'The Monster With 21 Faces' Terrorized Japan For A Year With Poison Candy And Taunting Notes

Every Halloween, parents warn their children not to eat candy from strangers before they inspect it. Though most stories about criminals who poison candy turn out to be hoaxes or parents who tried to intentionally harm their own children, for a year and a half in the '80s, the very real threat of cyanide-laced treats struck terror in the hearts of the Japanese public. 

A group or person who called themselves "The Monster With 21 Faces" menaced Japan with taunting letters sent to the police and media outlets. The nightmare started in 1984 when the Monster captured the president of Ezaki Glico, a company known for its sweets, and threatened to contaminate its products. After causing serious financial damage to Glico, the mysterious figure set their sights on another candy conglomerate, Morinaga, and this time placed boxes of cyanide-laced candy on store shelves.

The Japanese National Police Agency never caught the Monster, and the statute of limitations on the case has expired.

  • The President Of Ezaki Glico Was Kidnapped In 1984
    Photo: Bakkai - Bakkai撮影<レタッチ済> / Wikimedia Commons / CC BY 3.0

    The President Of Ezaki Glico Was Kidnapped In 1984

    The Monster With 21 Faces began their reign of terror when they allegedly kidnapped the president of Ezaki Glico on March 18, 1984. Katsuhisa Ezaki arrived home from work and was taking a hot bath when he heard a commotion. Armed men broke into his home and terrorized his family before kidnapping him.

    The assailants took Ezaki to a remote warehouse. They left a ransom note demanding 1 billion yen (around $4.3 million at the time) and 220 pounds of gold bullion from the company for his release. Ezaki managed to escape his captors a few days after they picked him up.

  • A Camera Caught A Suspect Putting Packages Of Cyanide-Laced Candy On Shelves

    After the kidnapping of Ezaki Glico's president, the Monster set cars on fire at the company's headquarters. They also began sending taunting letters to the police via the press. The Monster claimed to have laced boxes of Glico candy with cyanide. Glico recalled all their products to test for toxins, but the results came back negative.

    On October 8, 1984, authorities received another letter in which the Monster threatened to distribute packages of substance-laced candy. However, this time the Monster followed through. One supermarket camera caught an unknown man stocking shelves. The man, who did not work at the store, had curly hair under a baseball cap and wore glasses.

    When police swept supermarkets, they found labels on boxes of cyanide-laced candy that read: "Danger, contains poison. You'll die if you eat this. The mystery man with 21 faces."

  • The Monster With 21 Faces Addressed The Authorities Directly
    Photo: Janine from Mililani, Hawaii, United States / Wikimedia Commons / CC BY 2.0

    The Monster With 21 Faces Addressed The Authorities Directly

    The Monster sent letters to the police and the media containing details about the crimes. They described the kind of getaway car they used to kidnap the Ezaki Glico president, the model of typewriter they used to write the letters, and how they entered the candy factory prior to setting vehicles on fire in the parking lot.

    The Monster eventually moved their sights to Morinaga & Company, another candy manufacturer. In October 1984, the Monster sent the media letters addressed to "moms throughout Japan." They claimed they had placed cyanide-laced boxes of Morinaga candy on store shelves - police eventually found 21.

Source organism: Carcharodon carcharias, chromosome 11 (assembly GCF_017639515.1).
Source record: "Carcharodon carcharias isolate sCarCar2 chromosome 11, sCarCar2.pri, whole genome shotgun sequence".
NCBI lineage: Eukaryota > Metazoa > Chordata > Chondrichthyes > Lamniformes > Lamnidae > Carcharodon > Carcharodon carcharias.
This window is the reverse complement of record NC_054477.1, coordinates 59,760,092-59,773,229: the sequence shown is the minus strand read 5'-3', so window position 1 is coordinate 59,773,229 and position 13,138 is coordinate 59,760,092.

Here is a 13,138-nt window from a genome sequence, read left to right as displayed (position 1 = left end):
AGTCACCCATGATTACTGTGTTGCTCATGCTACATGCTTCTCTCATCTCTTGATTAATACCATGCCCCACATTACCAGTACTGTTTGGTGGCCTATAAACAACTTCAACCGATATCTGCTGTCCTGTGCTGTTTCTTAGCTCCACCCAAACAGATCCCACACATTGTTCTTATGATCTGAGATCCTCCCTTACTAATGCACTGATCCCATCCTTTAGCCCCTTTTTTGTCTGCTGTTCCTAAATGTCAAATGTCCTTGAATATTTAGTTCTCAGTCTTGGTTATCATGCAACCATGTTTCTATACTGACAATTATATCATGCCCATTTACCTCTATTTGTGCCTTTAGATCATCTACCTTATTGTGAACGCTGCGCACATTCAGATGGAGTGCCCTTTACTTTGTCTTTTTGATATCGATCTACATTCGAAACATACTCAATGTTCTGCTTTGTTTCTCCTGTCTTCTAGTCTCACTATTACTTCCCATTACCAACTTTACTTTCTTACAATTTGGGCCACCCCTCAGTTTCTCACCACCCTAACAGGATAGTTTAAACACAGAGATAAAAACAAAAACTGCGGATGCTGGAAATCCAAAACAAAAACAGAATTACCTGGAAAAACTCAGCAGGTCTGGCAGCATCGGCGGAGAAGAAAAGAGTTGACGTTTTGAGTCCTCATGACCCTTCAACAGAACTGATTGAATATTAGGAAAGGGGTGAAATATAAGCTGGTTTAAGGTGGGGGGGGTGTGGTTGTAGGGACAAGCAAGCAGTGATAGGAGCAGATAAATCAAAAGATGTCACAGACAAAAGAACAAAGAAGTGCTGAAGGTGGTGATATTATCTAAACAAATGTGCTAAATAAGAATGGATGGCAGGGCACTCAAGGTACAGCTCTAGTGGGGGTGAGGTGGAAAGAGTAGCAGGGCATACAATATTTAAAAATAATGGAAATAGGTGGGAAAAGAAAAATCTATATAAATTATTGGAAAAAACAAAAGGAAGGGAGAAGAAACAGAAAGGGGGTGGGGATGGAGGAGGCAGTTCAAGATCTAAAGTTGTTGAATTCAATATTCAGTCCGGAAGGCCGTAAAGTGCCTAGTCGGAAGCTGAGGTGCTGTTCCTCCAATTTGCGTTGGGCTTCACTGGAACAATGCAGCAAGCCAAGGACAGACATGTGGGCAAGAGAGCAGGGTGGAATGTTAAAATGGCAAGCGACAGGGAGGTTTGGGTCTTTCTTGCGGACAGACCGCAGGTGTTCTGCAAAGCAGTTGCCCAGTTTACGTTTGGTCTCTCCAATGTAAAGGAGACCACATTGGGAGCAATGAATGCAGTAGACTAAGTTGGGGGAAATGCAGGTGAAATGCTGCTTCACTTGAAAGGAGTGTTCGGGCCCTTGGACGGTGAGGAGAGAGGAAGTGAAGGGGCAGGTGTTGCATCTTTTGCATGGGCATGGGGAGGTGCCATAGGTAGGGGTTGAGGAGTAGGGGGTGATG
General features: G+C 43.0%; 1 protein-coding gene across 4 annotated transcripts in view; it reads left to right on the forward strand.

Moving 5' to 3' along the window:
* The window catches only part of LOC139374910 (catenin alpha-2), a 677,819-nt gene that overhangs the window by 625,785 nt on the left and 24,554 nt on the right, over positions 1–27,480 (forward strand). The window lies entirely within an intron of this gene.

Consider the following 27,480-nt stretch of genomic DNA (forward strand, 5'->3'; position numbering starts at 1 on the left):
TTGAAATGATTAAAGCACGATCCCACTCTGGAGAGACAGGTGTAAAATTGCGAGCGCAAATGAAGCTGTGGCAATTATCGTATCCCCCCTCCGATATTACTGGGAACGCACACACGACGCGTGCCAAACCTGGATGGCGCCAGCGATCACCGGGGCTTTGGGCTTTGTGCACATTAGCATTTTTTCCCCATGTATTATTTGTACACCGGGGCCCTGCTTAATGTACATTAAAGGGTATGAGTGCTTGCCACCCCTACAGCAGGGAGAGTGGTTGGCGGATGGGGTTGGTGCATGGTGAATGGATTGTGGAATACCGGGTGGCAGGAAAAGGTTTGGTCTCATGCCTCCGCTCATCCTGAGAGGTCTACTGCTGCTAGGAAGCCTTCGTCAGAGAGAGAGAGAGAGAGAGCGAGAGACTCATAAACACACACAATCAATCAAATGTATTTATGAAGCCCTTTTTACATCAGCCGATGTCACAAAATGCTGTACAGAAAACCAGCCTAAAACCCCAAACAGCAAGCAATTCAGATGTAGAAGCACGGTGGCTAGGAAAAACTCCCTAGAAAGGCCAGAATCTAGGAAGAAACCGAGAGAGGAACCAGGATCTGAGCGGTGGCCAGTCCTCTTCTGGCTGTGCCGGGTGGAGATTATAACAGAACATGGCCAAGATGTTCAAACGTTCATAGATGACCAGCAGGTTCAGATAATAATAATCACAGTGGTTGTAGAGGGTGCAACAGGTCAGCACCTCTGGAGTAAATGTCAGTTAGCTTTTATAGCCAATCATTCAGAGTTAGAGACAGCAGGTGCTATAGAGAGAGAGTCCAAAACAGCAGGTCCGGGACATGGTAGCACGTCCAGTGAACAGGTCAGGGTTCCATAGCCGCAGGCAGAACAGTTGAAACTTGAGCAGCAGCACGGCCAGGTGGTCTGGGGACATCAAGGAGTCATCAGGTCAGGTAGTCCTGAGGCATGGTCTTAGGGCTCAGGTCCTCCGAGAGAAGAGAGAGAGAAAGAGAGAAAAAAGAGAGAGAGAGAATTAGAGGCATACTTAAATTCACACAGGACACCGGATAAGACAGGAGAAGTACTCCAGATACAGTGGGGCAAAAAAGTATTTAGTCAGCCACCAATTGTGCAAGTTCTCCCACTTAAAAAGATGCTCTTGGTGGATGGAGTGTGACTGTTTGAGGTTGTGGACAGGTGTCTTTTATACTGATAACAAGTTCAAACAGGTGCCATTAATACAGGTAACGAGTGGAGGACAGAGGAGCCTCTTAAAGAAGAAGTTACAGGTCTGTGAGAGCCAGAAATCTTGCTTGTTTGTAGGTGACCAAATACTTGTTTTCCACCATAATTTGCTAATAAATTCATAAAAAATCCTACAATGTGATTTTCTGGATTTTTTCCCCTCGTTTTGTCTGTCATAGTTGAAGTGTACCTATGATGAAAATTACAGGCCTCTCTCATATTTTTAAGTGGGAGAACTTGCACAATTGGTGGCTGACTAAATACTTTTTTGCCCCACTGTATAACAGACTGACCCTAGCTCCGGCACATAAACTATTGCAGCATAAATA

• Undercover Officers Attempted To Catch The Monster During Ransom Exchanges

    In addition to taunting Morinaga, the Monster began harassing companies House Food and Marudai Ham with letters demanding ransom money. In June 1984, Marudai agreed to pay 50 million yen. A police officer attempted to make the exchange, but the transaction was never completed and a potential suspect got away.

    When House Food decided to pay 100 million yen in November 1984, authorities staked out the drop. The company arranged to leave the money at a rest stop off the Meishin Expressway in Shiga Prefecture. Police spotted a suspect and attempted to trail his vehicle. They lost the suspect, but found his stolen car. Inside was a scanner the suspect had used to listen in on the police and avoid capture.

  • A Composite Sketch Led To A Suspect, But He Had An Alibi

    In January 1985, police released a sketch based on the man who had been seen by undercover officers during ransom payment attempts. Authorities took Miyazaki Manabu into custody and questioned him based on his resemblance to the sketch.

    Manabu had tangled with Ezaki Glico in 1975 and 1976 when he exposed the company dumped industrial waste in Osaka. Police also believed an audio tape of Manabu from 1976 revealed speech patterns similar to linguistic patterns identified in the Monster's letters.

    But in the end, Manabu had alibis for all the crimes, and authorities released him.

  • The Case's Lead Police Superintendent Took His Own Life

    Superintendent Shoji Yamamoto of the Shiga Prefecture police became despondent after his department failed to solve the crimes. Reassigned from his position due to his inability to find the Monster With 21 Faces, Yamamoto died by self-immolation on August 7, 1985.

    The Monster responded a few days later with a final letter that concluded:

    No-career Yamamoto died like a man. So we decided to give our condolence. We decided to forget about torturing food-making companies. If anyone blackmails any of the food-making companies, it's not us but someone copying us. We are bad guys. That means we've got more to do other than bullying companies. It's fun to lead a bad man's life. Monster with 21 Faces.